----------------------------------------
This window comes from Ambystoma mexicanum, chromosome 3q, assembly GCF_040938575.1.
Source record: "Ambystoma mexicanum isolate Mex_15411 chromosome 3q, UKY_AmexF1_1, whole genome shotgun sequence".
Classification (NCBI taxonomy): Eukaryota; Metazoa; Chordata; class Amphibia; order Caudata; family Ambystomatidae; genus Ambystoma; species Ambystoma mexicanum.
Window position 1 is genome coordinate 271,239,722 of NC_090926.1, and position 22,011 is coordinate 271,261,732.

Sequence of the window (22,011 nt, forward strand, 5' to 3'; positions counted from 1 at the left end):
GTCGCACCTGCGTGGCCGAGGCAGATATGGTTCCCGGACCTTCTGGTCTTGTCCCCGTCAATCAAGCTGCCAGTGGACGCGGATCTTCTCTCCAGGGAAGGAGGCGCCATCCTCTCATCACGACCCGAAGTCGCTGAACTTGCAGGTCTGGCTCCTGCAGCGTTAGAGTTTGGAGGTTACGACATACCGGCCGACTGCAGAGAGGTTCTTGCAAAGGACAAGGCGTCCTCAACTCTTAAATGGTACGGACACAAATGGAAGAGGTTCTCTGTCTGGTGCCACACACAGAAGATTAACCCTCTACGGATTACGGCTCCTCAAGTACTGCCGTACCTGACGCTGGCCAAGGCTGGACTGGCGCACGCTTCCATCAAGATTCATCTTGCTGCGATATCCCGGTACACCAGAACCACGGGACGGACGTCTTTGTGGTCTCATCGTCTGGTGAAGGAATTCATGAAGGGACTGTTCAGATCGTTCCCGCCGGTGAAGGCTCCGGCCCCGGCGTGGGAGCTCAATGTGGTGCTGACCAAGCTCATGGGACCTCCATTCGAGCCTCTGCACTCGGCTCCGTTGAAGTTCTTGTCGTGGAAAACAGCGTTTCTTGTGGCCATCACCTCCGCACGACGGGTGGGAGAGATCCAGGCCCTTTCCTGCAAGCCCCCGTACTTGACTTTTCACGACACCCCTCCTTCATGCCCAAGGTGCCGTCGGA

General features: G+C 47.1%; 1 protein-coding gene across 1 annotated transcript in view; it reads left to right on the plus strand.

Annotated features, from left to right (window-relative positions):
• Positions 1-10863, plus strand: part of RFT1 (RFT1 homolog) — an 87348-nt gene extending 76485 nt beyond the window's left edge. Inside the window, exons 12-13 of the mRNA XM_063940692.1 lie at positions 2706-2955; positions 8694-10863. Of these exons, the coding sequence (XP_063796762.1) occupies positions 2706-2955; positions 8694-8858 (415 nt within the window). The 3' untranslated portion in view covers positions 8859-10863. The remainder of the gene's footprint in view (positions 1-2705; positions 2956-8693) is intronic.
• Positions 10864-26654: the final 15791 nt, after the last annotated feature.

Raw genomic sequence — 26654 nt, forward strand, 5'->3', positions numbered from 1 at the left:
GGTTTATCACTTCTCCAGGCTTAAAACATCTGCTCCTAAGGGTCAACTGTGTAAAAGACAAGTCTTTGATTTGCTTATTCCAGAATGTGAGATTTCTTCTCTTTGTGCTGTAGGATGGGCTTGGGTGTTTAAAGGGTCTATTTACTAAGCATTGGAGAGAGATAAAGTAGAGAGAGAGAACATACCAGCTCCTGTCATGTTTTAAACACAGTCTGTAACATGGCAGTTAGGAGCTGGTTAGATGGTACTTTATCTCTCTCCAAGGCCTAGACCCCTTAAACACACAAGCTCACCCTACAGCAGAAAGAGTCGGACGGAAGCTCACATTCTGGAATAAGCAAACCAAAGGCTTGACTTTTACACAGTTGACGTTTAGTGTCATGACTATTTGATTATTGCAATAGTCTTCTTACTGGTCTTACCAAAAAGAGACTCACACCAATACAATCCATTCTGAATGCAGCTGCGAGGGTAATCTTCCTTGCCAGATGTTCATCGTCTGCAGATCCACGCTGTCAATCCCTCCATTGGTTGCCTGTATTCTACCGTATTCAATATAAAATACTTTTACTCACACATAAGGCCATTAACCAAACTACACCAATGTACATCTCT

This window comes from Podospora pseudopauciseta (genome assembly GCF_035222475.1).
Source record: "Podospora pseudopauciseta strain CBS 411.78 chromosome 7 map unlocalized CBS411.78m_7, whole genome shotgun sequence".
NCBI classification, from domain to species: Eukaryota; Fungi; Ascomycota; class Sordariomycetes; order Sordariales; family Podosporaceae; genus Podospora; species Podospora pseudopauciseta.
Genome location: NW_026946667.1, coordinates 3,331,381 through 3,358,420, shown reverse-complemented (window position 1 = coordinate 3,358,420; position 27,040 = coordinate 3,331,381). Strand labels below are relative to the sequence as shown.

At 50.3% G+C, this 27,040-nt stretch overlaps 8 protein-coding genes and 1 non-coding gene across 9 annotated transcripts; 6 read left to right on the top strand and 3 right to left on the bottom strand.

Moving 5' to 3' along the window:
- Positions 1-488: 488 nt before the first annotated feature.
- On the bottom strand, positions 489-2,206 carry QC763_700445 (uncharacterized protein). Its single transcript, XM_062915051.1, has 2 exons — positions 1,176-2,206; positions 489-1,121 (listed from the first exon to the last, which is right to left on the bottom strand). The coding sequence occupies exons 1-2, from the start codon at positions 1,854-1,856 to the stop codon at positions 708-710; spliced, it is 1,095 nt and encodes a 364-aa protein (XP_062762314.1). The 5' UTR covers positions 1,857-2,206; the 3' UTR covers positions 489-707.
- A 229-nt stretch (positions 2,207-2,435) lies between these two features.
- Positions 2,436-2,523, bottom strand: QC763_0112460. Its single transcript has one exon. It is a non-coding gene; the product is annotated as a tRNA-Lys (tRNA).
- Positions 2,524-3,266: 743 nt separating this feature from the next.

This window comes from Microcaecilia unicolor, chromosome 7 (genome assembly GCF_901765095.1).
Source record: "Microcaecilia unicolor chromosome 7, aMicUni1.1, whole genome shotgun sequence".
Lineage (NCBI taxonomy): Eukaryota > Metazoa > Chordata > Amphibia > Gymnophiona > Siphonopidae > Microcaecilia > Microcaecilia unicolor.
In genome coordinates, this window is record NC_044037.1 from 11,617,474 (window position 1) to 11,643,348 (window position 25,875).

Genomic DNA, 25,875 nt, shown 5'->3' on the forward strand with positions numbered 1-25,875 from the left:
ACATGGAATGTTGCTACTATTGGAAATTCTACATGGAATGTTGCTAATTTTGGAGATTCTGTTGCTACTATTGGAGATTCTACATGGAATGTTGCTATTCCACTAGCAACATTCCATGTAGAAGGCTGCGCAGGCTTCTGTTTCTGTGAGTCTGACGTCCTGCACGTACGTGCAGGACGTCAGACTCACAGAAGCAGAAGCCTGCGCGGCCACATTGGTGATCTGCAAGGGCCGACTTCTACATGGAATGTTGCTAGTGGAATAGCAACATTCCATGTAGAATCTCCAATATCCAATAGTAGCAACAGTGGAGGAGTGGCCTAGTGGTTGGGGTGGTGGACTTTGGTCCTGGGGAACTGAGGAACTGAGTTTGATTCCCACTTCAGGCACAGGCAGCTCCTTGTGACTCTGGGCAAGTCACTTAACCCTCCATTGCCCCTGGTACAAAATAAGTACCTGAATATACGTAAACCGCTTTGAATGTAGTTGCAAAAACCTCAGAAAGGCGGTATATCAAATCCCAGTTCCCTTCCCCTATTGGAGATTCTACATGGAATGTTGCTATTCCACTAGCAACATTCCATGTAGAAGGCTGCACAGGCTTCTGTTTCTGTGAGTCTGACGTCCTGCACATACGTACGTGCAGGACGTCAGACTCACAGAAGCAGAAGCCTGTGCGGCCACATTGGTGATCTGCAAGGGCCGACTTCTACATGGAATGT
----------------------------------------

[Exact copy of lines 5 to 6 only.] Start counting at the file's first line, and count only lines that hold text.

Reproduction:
Sequence of the window (22,011 nt, forward strand, 5' to 3'; positions counted from 1 at the left end):
GTCGCACCTGCGTGGCCGAGGCAGATATGGTTCCCGGACCTTCTGGTCTTGTCCCCGTCAATCAAGCTGCCAGTGGACGCGGATCTTCTCTCCAGGGAAGGAGGCGCCATCCTCTCATCACGACCCGAAGTCGCTGAACTTGCAGGTCTGGCTCCTGCAGCGTTAGAGTTTGGAGGTTACGACATACCGGCCGACTGCAGAGAGGTTCTTGCAAAGGACAAGGCGTCCTCAACTCTTAAATGGTACGGACACAAATGGAAGAGGTTCTCTGTCTGGTGCCACACACAGAAGATTAACCCTCTACGGATTACGGCTCCTCAAGTACTGCCGTACCTGACGCTGGCCAAGGCTGGACTGGCGCACGCTTCCATCAAGATTCATCTTGCTGCGATATCCCGGTACACCAGAACCACGGGACGGACGTCTTTGTGGTCTCATCGTCTGGTGAAGGAATTCATGAAGGGACTGTTCAGATCGTTCCCGCCGGTGAAGGCTCCGGCCCCGGCGTGGGAGCTCAATGTGGTGCTGACCAAGCTCATGGGACCTCCATTCGAGCCTCTGCACTCGGCTCCGTTGAAGTTCTTGTCGTGGAAAACAGCGTTTCTTGTGGCCATCACCTCCGCACGACGGGTGGGAGAGATCCAGGCCCTTTCCTGCAAGCCCCCGTACTTGACTTTTCACGACACCCCTCCTTCATGCCCAAGGTGCCGTCGGA